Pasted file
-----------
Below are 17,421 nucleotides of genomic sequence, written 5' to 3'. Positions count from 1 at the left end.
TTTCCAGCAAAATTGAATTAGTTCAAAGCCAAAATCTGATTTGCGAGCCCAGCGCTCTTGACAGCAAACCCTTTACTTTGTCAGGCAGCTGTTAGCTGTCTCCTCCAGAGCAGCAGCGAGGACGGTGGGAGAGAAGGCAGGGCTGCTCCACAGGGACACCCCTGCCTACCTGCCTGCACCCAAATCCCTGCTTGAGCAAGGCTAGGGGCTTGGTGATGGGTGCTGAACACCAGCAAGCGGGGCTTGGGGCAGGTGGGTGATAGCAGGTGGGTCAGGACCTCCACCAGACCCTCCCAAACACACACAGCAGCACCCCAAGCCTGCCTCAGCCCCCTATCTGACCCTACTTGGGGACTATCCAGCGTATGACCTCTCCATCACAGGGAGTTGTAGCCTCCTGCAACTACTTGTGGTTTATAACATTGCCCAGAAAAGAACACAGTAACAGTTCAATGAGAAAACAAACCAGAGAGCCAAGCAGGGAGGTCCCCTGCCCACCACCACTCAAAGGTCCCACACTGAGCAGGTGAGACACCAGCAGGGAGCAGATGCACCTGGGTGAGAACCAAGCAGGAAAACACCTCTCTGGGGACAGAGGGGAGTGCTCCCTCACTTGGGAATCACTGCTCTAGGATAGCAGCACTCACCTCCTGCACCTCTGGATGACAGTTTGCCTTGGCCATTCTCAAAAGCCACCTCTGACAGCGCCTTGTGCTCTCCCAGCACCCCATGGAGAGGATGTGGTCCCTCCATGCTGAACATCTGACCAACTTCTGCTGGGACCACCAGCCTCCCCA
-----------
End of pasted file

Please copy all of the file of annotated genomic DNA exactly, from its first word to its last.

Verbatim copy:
Below are 17,421 nucleotides of genomic sequence, written 5' to 3'. Positions count from 1 at the left end.
TTTCCAGCAAAATTGAATTAGTTCAAAGCCAAAATCTGATTTGCGAGCCCAGCGCTCTTGACAGCAAACCCTTTACTTTGTCAGGCAGCTGTTAGCTGTCTCCTCCAGAGCAGCAGCGAGGACGGTGGGAGAGAAGGCAGGGCTGCTCCACAGGGACACCCCTGCCTACCTGCCTGCACCCAAATCCCTGCTTGAGCAAGGCTAGGGGCTTGGTGATGGGTGCTGAACACCAGCAAGCGGGGCTTGGGGCAGGTGGGTGATAGCAGGTGGGTCAGGACCTCCACCAGACCCTCCCAAACACACACAGCAGCACCCCAAGCCTGCCTCAGCCCCCTATCTGACCCTACTTGGGGACTATCCAGCGTATGACCTCTCCATCACAGGGAGTTGTAGCCTCCTGCAACTACTTGTGGTTTATAACATTGCCCAGAAAAGAACACAGTAACAGTTCAATGAGAAAACAAACCAGAGAGCCAAGCAGGGAGGTCCCCTGCCCACCACCACTCAAAGGTCCCACACTGAGCAGGTGAGACACCAGCAGGGAGCAGATGCACCTGGGTGAGAACCAAGCAGGAAAACACCTCTCTGGGGACAGAGGGGAGTGCTCCCTCACTTGGGAATCACTGCTCTAGGATAGCAGCACTCACCTCCTGCACCTCTGGATGACAGTTTGCCTTGGCCATTCTCAAAAGCCACCTCTGACAGCGCCTTGTGCTCTCCCAGCACCCCATGGAGAGGATGTGGTCCCTCCATGCTGAACATCTGACCAACTTCTGCTGGGACCACCAGCCTCCCCA